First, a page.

Introduction to argc and argv

Created by Jerrett Longworth in February 2022.

You may be familiar with the good ’ol int main(void), but surely, you think, there’s more to it than that… and you’d be right! This lesson will introduce you to argc and argv, and how exactly they are used.


Preface: The Command Line

When running programs in the command line, you may run programs like this:

prompt> gcc myprogram.c
prompt> ./a.out

gcc is simply a program that compiles (converts) C code to the language of zeroes and ones that computers can understand. But how exactly does the program gcc know that it should compile myprogram.c once it was specified in the command line? The answer is different depending on each programming language, but for the case of C, it’s the magic of argc and argv!


How main() normally looks

You are probably familiar with the int main(void) function:

#include <stdio.h>

int main(void)
{
  printf("Hello, world!\n");

  return 0;
}

But why does main() have void as its function parameters? Surely main() could take in some type of input, maybe even command line input?

Side note: Some courses use int main() (without the void), and while this does achieve the same goal, it is always good practice to exactly specify the parameters of a function. Using empty parentheses leaves the function with undefined parameters, meaning you could actually call it with any arrangement of arguments, regardless of whether or not the function would actually be able to use them. Generally, specifying a function’s parameters is better practice since it strictly enforces how that function is called.


What you actually came here for: argc and argv

There are multiple valid function definitions for main() in the C standard. Other than int main(void), the next one is int main(int argc, char *argv[]). This allows you to receive input from the command line arguments!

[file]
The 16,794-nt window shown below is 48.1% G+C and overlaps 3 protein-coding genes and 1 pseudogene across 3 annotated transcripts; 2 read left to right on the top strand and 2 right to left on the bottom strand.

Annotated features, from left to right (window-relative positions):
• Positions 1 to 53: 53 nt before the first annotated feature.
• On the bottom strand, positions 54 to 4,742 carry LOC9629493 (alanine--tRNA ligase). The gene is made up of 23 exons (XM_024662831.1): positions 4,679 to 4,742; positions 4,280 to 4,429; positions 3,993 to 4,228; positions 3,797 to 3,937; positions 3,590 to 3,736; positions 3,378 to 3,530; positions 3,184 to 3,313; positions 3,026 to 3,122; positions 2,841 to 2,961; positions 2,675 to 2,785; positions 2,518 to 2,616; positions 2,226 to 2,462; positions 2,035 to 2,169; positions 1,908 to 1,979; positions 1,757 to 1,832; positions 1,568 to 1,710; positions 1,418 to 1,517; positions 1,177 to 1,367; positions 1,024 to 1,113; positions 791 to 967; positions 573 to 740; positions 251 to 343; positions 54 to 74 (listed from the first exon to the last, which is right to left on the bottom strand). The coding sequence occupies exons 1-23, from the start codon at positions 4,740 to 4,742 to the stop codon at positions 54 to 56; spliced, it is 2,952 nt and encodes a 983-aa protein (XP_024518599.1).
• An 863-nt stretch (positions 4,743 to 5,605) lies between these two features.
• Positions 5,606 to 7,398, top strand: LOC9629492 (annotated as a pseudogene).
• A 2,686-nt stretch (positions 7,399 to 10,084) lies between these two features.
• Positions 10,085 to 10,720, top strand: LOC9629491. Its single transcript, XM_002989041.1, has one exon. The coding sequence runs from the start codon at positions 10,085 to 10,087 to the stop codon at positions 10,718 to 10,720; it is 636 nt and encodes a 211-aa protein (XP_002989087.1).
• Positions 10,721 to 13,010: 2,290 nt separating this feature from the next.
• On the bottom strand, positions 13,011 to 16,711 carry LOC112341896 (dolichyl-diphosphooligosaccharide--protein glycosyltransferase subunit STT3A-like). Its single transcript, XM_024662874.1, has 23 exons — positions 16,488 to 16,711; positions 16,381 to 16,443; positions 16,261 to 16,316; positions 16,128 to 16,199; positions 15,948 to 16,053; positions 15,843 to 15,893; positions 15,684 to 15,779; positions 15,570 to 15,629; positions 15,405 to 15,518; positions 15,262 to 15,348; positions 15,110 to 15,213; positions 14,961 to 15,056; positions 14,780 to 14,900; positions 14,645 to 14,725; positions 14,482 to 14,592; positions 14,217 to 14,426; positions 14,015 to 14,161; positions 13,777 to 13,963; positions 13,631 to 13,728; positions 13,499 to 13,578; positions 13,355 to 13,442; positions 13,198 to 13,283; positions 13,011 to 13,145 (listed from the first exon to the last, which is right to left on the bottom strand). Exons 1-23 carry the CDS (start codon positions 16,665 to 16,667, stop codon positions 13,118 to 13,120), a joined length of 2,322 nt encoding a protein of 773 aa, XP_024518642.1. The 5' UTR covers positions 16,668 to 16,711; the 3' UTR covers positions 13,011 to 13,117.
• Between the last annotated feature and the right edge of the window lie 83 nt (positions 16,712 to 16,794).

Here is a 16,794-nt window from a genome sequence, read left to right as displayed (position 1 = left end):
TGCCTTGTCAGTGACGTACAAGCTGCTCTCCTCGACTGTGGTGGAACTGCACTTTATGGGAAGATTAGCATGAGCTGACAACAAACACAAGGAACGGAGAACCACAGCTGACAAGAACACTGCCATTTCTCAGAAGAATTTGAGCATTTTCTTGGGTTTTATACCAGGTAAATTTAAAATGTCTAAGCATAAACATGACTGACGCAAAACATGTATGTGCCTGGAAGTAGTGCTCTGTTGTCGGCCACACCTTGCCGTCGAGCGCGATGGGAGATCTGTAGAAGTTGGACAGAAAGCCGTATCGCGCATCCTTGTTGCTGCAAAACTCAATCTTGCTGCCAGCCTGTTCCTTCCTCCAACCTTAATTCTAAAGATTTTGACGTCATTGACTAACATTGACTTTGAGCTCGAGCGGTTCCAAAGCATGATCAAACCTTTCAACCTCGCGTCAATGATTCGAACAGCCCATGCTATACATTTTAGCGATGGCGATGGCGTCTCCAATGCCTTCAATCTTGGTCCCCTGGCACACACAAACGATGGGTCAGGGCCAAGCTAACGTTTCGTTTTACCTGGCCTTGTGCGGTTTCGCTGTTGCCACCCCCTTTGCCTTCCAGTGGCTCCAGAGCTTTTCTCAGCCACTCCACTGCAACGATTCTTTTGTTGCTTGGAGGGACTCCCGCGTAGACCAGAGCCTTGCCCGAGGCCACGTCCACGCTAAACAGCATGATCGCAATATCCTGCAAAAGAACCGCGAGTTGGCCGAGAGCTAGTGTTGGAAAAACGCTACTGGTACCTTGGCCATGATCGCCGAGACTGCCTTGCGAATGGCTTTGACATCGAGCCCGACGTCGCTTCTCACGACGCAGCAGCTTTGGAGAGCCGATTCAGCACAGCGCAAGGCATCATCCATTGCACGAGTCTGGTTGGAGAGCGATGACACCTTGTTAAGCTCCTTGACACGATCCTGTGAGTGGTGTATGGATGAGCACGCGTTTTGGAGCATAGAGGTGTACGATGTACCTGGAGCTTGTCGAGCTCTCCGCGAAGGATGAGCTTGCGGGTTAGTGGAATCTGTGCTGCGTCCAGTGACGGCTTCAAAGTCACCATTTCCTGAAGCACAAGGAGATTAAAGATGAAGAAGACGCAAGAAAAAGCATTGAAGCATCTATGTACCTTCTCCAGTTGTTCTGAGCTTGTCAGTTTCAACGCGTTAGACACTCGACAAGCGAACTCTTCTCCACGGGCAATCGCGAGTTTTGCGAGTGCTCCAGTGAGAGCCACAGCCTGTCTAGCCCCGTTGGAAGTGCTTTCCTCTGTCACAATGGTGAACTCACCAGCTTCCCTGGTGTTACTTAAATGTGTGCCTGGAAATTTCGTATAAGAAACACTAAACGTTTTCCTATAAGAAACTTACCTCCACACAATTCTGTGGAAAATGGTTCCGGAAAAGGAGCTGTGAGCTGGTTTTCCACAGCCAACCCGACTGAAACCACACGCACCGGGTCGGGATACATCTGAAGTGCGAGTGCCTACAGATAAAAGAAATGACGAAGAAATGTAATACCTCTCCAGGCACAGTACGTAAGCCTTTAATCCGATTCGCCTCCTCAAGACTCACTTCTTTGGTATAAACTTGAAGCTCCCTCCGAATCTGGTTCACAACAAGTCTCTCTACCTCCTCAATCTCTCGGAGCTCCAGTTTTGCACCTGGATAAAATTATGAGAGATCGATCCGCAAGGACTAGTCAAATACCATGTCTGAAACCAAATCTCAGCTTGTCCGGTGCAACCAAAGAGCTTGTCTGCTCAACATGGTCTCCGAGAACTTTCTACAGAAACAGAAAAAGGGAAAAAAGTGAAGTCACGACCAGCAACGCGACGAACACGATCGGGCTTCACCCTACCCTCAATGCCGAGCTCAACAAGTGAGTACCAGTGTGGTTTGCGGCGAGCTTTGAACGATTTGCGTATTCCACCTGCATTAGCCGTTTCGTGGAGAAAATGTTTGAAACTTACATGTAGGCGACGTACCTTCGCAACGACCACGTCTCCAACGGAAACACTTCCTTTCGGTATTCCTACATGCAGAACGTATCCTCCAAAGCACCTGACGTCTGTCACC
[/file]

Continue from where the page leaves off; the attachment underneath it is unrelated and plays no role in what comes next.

There are two parts to this, argc and argv.

argc is short for “argument count,” and tells how many elements are in the following argv array.

argv is short for “argument vector,” and is a list of arguments (in the form of strings) retrieved by the command line!

Here is some example code of this in action:

#include <stdio.h>

int main(int argc, char *argv[])
{
  printf("The number of arguments passed in from the command line is %d.\n", argc);

  printf("These are the contents of argv: [");
  for (int i = 0; i < argc; i++)
  {
    printf("\"%s\"", argv[i]);

    if (i < argc - 1)
    {
      printf(", ");
    }
  }
  printf("]\n");

  return 0;
}

Here’s an example of running the program with some arguments, then getting some output:

prompt> gcc myprogram.c
prompt> ./a.out hello!
The number of arguments passed in from the command line is 2.
These are the contents of argv: ["./a.out", "hello!"]
prompt>

Notice that "./a.out" is included in the output! The program name itself is always the first argument.